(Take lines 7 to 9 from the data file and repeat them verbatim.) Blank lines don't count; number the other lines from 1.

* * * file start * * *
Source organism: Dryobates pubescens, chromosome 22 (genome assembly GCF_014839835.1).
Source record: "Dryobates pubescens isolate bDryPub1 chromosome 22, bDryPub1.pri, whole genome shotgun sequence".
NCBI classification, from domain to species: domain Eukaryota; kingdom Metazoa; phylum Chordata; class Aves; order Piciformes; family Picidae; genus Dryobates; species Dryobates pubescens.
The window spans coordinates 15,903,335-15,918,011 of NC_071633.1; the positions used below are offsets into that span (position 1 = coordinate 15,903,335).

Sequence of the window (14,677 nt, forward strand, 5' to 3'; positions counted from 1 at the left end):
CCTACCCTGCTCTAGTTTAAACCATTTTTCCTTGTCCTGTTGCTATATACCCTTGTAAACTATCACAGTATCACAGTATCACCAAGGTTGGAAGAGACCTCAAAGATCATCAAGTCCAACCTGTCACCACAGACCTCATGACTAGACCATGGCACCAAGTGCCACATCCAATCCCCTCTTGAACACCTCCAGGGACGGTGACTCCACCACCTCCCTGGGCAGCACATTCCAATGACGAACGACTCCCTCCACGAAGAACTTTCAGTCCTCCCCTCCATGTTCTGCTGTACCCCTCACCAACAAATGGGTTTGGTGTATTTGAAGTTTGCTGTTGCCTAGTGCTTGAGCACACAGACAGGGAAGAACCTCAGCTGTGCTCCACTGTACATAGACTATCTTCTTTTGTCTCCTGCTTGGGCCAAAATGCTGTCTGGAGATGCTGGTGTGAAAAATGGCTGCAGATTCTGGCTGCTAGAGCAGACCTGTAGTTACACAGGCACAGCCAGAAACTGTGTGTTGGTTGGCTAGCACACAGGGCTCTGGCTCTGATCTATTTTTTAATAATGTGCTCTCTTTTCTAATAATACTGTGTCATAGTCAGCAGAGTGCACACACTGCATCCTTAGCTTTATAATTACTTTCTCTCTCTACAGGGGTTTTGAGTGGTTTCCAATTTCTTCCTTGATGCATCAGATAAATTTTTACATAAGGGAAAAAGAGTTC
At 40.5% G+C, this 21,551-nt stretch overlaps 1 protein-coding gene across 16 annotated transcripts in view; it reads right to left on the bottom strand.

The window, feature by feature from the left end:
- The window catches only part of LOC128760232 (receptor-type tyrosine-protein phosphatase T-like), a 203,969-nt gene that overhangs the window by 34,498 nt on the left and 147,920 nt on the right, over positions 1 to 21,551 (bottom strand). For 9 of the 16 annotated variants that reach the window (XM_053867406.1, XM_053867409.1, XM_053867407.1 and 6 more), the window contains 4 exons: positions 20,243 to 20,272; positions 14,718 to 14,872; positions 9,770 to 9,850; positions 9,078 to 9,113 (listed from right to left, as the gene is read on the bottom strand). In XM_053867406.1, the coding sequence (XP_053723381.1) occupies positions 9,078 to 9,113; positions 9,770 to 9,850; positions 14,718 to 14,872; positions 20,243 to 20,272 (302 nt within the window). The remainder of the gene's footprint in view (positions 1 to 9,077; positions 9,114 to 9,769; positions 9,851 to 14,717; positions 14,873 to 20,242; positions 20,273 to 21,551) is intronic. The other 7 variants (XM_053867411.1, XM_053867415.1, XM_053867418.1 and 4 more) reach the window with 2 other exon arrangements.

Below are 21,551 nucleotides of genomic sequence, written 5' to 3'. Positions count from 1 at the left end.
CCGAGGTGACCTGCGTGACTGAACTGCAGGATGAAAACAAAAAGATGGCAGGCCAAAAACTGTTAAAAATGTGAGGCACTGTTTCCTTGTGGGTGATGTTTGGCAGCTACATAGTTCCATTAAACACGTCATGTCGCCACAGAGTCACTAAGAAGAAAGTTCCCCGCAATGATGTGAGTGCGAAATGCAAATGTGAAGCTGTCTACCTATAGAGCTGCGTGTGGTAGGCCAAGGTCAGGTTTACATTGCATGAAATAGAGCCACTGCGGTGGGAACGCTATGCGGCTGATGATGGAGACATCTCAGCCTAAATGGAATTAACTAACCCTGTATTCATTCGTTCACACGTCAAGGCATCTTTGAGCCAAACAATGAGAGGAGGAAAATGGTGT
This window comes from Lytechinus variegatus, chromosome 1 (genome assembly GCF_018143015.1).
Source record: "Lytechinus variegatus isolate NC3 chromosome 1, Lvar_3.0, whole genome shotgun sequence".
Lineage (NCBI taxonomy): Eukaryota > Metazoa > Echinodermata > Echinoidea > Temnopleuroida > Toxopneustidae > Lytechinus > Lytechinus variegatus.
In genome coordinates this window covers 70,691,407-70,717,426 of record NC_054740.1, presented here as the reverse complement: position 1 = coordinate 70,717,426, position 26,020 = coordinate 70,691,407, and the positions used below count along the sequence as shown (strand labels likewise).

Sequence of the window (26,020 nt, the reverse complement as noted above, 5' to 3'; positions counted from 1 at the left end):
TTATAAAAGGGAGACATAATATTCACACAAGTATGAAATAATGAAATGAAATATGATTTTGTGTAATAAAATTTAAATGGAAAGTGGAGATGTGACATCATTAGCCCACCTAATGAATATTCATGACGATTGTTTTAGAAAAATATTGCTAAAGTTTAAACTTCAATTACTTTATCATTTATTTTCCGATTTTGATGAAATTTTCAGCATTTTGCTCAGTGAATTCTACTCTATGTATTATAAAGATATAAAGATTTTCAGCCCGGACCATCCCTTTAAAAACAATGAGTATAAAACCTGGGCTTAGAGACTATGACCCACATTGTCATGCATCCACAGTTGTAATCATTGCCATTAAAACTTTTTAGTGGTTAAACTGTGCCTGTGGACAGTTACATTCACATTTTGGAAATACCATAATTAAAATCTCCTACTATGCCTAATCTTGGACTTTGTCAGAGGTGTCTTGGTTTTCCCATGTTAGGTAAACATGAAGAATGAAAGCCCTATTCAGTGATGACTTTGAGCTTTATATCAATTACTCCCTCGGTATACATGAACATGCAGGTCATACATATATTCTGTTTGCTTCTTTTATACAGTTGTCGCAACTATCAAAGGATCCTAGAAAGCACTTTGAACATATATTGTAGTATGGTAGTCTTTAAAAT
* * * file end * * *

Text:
At 40.5% G+C, this 21,551-nt stretch overlaps 1 protein-coding gene across 16 annotated transcripts in view; it reads right to left on the bottom strand.

The window, feature by feature from the left end:
- The window catches only part of LOC128760232 (receptor-type tyrosine-protein phosphatase T-like), a 203,969-nt gene that overhangs the window by 34,498 nt on the left and 147,920 nt on the right, over positions 1 to 21,551 (bottom strand). For 9 of the 16 annotated variants that reach the window (XM_053867406.1, XM_053867409.1, XM_053867407.1 and 6 more), the window contains 4 exons: positions 20,243 to 20,272; positions 14,718 to 14,872; positions 9,770 to 9,850; positions 9,078 to 9,113 (listed from right to left, as the gene is read on the bottom strand). In XM_053867406.1, the coding sequence (XP_053723381.1) occupies positions 9,078 to 9,113; positions 9,770 to 9,850; positions 14,718 to 14,872; positions 20,243 to 20,272 (302 nt within the window). The remainder of the gene's footprint in view (positions 1 to 9,077; positions 9,114 to 9,769; positions 9,851 to 14,717; positions 14,873 to 20,242; positions 20,273 to 21,551) is intronic. The other 7 variants (XM_053867411.1, XM_053867415.1, XM_053867418.1 and 4 more) reach the window with 2 other exon arrangements.